Buyers remained absent from auction rooms and open homes last month, reflected in a 35.2% drop in sales to 4,860, down from 7,497 last April.

The latest data from the Real Estate Institute of New Zealand (REINZ) notes that declining sales are reflected almost equally across all regions, with Auckland realtors reporting a 41.3% drop in deal numbers, to 1,573 sales. 

Homes that sold by auction, considered a measure of a seller’s market, tumbled to a total of 721, or about 14.8% of all sales. That compares to almost 30% of sales last April in the midst of booming house sales.

The total number of properties on the market also increased 70.8% from 15,838 to 27,050 for the month, according to listing data from 

Those houses that did sell were also on the market longer, with the median time to sell up by nine days on March, to 38 days, the data shows.

The REINZ house price index, a barometer of house price inflation, also ebbed to an annual 6.3%. While that's off from 9% during March, it's dramatically down on the annualised 31.1% it hit last August.

REINZ chief executive Jen Baird said the market is now in a phase of the property cycle characterised by weaker demand and lower sales but remaining high prices.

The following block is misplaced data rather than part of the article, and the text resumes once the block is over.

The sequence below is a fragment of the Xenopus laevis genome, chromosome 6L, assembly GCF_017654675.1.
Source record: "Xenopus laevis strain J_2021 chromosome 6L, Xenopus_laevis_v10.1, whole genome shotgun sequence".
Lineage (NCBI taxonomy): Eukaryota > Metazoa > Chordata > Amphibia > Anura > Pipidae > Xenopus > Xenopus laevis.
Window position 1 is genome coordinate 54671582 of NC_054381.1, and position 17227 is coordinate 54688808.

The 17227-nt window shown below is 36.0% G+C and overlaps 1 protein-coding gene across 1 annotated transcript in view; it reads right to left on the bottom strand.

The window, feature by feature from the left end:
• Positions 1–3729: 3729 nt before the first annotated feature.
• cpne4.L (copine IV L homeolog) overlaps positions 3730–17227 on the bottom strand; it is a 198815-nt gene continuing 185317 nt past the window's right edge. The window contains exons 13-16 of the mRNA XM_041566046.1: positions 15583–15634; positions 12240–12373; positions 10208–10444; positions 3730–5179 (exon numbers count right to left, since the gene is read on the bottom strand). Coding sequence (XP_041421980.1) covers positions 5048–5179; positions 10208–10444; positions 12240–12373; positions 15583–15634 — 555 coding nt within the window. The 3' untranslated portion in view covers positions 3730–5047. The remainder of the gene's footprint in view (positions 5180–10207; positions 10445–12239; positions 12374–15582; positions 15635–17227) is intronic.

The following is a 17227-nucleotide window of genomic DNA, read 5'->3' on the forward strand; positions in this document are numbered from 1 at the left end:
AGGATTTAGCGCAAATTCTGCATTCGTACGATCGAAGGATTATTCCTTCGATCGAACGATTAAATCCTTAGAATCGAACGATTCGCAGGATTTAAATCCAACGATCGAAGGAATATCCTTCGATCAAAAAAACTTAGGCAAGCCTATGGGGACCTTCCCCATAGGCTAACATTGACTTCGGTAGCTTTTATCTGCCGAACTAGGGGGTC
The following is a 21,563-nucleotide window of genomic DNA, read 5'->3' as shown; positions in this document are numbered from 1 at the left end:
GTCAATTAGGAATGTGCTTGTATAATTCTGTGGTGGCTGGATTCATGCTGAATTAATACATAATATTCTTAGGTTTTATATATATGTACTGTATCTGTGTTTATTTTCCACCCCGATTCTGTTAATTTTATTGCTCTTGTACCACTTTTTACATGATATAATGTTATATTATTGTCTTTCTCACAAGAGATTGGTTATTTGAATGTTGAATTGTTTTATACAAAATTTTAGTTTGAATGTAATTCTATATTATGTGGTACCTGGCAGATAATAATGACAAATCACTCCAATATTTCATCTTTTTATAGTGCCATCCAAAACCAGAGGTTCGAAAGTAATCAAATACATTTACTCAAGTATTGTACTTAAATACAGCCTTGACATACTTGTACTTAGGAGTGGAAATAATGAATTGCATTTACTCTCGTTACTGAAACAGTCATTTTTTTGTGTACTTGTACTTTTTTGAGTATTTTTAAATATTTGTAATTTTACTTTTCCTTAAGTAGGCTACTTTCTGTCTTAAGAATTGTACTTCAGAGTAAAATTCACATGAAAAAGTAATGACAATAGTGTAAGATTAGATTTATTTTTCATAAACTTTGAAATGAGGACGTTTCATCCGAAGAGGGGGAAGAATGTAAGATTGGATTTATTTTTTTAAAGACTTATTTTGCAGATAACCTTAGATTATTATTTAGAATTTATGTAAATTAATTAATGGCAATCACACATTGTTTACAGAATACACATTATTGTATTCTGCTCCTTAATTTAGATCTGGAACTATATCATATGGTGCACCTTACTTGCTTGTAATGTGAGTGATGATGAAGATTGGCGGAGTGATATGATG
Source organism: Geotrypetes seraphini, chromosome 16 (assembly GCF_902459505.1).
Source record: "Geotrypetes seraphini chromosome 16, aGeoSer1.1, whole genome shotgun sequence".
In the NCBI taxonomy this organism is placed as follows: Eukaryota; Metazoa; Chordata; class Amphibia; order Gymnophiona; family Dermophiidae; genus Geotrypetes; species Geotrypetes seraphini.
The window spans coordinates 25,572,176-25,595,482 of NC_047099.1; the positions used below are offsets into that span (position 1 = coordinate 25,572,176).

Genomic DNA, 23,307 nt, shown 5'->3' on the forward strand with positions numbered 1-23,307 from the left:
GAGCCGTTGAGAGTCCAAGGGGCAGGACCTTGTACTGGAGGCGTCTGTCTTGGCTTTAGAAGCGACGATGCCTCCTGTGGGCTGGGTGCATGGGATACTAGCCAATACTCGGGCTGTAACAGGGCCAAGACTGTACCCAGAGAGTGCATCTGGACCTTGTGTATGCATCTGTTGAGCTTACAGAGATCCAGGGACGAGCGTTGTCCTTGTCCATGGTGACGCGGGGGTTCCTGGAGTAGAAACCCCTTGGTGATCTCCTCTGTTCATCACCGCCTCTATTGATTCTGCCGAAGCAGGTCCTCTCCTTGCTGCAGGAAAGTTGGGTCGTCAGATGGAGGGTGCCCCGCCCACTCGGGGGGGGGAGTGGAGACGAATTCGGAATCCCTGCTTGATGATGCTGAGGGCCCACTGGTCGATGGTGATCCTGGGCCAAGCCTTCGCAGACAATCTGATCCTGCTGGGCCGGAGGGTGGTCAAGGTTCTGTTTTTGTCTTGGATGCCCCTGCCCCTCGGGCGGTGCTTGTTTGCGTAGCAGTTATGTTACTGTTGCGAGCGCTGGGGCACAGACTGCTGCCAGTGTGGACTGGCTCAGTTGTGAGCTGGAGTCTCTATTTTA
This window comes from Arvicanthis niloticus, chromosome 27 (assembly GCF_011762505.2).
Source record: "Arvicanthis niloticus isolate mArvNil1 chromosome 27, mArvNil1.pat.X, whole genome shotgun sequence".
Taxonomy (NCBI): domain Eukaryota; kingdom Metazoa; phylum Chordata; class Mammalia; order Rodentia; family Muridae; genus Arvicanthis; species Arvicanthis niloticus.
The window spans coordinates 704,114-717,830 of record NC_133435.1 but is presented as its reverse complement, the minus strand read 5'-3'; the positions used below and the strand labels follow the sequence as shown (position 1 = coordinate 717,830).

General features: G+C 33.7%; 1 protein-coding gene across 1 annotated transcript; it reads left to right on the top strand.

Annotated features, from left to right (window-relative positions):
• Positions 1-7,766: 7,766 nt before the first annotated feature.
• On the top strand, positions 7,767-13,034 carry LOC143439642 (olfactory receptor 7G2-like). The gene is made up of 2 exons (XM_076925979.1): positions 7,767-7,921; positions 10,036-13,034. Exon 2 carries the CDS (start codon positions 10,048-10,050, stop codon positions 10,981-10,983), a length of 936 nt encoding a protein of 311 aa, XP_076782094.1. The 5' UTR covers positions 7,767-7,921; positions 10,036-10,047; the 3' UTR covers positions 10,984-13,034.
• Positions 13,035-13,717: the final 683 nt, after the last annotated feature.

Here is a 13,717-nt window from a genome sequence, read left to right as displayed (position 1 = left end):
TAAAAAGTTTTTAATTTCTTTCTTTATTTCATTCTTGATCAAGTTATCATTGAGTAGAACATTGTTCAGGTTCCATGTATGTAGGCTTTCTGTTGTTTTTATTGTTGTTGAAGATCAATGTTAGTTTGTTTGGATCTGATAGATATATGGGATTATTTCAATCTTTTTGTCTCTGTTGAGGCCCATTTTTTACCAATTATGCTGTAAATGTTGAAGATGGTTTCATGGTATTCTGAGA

“Fear of overpaying has overtaken fear of missing out, as potential buyers take the time to consider the financial environment and their increased options in the market."

With the "clear change"  in market sentiment, some vendors' expectations are now higher than the market is willing to pay and it’s likely will choose to hold off selling after testing the market.

So rather than a “rush of new listings”, higher stock levels reflect the slowing pace of sales, she said.

Opportunities for some

Baird said first home buyers and investors, in particular, remain concerned by tighter lending criteria, loan-to-value restrictions and increasing interest rates and inflation.

But, she said, those buyers who are “backed by equity” and secure in a job market with a low unemployment rate, will continue to see opportunity in the market as more stock increases choice, and prices ease. 

Baird said because owner-occupiers remain the most active buyers, there is a softening in the mid to low price range, but interest remains solid in the mid to high bracket. 

She said the forecast peak to the official cash rate (OCR) of more than 3% could see potential buyers hold off from purchasing.

But for those who purchased property over recent years, the interest rate increases were “largely expected” and factored into banks’ requirements for borrowers to be able to service mortgage increases – providing a buffer for most. 

Westpac Bank, however, suggests that mortgage rates have already risen beyond where the bank expected them to peak this cycle and thinks they could head closer to 4%.

The bank’s acting chief economist, Michael Gordon, said the market is now “overcooking” in terms of the OCR outlook.

Gordon is now forecasting a 15% decline in NZ house prices over the coming two years, but doesn’t expect ‘distressed sales’ to become a market feature, as property owners “generally won’t sell at a loss if they don’t have to”.